An offensive player in his own front-court cannot dribble with his back or his side facing the basket for more than 5 seconds. The count finishes when the player picks up the ball, when he/she dribbles above the free throw line or when a defensive player intercepts the ball. Violation will result in possession being awarded to the opposing team on the side-line at the level of the free throw line.
Ball in Back-court
A player cannot be the first to touch a ball that he or another player on his team caused to go from front-court to back-court while their team was in control of the ball. The exceptions are occasions when neither team was in control of the ball, including during a jump ball, a field goal attempt or a rebound.
Swinging of elbows
Players are forbidden from vigorously swinging their elbows in the direction of an offensive player in possession of the ball, even if there is no contact between the players. If this rule is violated, possession is awarded to the opposing team at the side-line.
Entering the basket from below
Players cannot cause the ball to enter the basket from below. Violation will result in possession being awarded to the opposing team at the side-line.
Illegal assist in scoring
Players cannot hang onto the ring or backboard to assist themselves in scoring. Players are also not permitted to ‘boost’ their teammates to afford them an advantage in shooting. Violation will result in possession being awarded to the opposing team at the free-throw line.
The rules regarding travelling are as follows:
- A player who catches the ball while standing still can pivot (on either foot)
- A player who catches the ball while he is moving can use a "two-count rhythm" when passing, or shooting the ball
- The first count occurs as a player receives the ball, if he/she has either foot on the floor as he/she receives the ball; or, as one foot touches the ball or as both feet touch the floor simultaneously as he receives the ball.
- The second count occurs after the first count when either foot touches the floor, or when both feet touch the floor simultaneously.
- A player who comes to a stop on the count of one is permitted to pivot on either foot
- If a player comes to a stop on the count of two as he/she catches the ball, only the rear foot can be used to pivot.
- If a player comes to a stop on the count of two, and lands with neither foot in front of the other, he/she can use either foot to pivot.
- If a player is in possession of the ball and chooses to raise the pivot foot, he or she must pass or shoot before returning the pivot foot to the floor.
- If a player chooses to dribble after receiving the ball whilst standing still, the ball must leave the player’s hand before the pivot foot can be raised.
Dead, live and alive balls
When a ball is not in the legal control of either team, it is said to be ‘dead.’ It is put back into play by a jump ball, a throw-in or free throw, depending upon the circumstances. The ball is said to be live when it is handed to the thrower-in, free throw shooter or, in the case of a jump ball, to the game official. It is said to be alive when it is released by the free throw shooter or thrower-in, or when it is tossed by the game official in a jump throw.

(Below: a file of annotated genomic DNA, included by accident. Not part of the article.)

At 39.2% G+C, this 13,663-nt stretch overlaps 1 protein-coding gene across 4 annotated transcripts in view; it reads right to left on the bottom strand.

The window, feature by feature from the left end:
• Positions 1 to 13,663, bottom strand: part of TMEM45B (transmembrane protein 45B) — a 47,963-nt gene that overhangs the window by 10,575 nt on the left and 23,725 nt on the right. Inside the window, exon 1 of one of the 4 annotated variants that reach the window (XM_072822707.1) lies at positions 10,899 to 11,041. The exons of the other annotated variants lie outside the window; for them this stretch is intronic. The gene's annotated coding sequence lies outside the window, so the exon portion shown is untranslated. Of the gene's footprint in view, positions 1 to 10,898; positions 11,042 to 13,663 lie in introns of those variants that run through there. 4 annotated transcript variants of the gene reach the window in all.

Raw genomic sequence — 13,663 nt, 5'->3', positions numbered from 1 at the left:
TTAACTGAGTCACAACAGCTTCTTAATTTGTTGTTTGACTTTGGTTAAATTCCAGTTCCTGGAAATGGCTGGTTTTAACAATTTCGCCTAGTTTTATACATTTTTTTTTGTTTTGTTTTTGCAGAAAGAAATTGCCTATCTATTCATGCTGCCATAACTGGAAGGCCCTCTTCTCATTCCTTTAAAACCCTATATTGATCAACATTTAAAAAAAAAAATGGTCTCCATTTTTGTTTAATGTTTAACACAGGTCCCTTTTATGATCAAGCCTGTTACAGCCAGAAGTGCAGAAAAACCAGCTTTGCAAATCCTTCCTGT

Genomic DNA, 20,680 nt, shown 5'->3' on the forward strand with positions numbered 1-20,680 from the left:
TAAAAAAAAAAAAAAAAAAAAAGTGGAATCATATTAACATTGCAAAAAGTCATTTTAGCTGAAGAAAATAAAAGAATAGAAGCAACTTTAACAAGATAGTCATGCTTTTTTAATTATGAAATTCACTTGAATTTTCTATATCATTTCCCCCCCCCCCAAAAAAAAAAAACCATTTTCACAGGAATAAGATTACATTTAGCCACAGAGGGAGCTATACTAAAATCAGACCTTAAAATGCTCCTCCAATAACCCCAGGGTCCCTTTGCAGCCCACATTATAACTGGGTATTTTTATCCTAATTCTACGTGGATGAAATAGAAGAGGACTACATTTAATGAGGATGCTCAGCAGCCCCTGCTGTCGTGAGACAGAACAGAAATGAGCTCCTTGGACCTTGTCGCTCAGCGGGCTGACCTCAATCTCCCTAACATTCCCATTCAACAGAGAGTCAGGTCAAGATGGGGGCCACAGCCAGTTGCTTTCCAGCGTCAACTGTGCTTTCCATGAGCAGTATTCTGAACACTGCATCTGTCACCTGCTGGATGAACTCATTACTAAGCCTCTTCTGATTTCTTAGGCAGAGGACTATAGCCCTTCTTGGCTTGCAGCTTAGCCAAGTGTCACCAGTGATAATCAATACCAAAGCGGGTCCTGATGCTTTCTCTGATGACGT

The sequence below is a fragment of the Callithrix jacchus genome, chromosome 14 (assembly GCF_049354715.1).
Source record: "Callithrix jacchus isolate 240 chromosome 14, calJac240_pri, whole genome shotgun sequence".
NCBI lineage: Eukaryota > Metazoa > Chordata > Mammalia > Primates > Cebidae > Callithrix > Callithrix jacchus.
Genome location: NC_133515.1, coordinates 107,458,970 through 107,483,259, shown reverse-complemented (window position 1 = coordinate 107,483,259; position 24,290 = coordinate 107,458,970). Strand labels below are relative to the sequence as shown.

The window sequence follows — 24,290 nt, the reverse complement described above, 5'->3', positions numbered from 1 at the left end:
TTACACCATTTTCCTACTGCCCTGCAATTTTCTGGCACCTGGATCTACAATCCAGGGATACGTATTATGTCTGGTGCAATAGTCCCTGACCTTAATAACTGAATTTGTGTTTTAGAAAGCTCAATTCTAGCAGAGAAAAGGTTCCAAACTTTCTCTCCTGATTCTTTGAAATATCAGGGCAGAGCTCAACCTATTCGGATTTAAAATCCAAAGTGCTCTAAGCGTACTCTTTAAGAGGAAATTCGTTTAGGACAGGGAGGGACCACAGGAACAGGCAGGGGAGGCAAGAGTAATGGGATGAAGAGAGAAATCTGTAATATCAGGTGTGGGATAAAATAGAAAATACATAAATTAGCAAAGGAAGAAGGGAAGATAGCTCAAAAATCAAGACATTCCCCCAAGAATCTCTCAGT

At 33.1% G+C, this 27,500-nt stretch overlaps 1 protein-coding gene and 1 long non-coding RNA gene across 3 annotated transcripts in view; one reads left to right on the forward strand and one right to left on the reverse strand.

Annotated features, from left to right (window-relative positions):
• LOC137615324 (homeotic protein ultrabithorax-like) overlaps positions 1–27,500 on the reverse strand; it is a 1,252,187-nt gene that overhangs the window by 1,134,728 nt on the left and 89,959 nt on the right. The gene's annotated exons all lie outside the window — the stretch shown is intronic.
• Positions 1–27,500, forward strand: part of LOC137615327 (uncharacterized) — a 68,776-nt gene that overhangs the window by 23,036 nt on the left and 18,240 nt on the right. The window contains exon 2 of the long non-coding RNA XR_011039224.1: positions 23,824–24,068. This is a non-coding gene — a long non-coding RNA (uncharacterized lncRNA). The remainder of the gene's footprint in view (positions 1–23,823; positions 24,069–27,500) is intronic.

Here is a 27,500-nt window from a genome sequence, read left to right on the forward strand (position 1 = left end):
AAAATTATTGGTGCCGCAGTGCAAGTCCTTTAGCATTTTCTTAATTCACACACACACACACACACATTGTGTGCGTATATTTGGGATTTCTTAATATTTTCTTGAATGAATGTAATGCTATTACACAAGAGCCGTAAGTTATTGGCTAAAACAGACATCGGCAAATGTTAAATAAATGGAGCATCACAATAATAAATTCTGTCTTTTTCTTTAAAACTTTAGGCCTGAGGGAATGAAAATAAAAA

The NBA mandates that:
- A basketball court ought to be 94 feet long and 50 feet wide.
- The backboard behind the basket should consist of a transparent board imprinted with a white rectangle measuring 24 by 18 inches.
- The basket should be formed from an NBA approved metal ring 18 inches in diameter. The net suspended from this ring should be between 15 and 18 inches in length.
- The ball ought to weigh between 7.5 and 8.5 pounds.
Squads, captains and coaches
Whilst only 5 players can represent each team on the court at any one time, teams usually keep a squad of around 10 players and substitute players ‘on the bench’ for those on the court throughout the game. A team is not allowed to continue play with fewer than 5 players. According to NBA rules, teams are required to present their ‘starting-line-up,’ (that is, a list of the players that the team intends to use at some point during the game), to the scorers at least ten minutes before play begins.
If a player is facing removal from the game on account of his or her sixth consecutive personal foul and all potential substitutes have already been disqualified from play, the player is allowed to keep playing. The personal foul still stands. The player will also be charged with a team foul and the team will be charged with a technical foul.
The captain can be any member of the squad except for the coach. The captain is the only player who is legally permitted to question a game official about his interpretation of a rule during a time-out. This does not, however, extend to a right to question a decision made by an official. The designated captain retains his or her position for the duration of the game, even if they move from the court to the bench.
Coaches are permitted to watch the game and shout instructions to their team. Their behaviour must, however, remain sportsmanlike at all times. Coaches must remain between the mid-court line and the 28′ hash line and must not be abusive or aggressive. Game officials have the right to charge coaches with a technical foul if they fail to behave appropriately.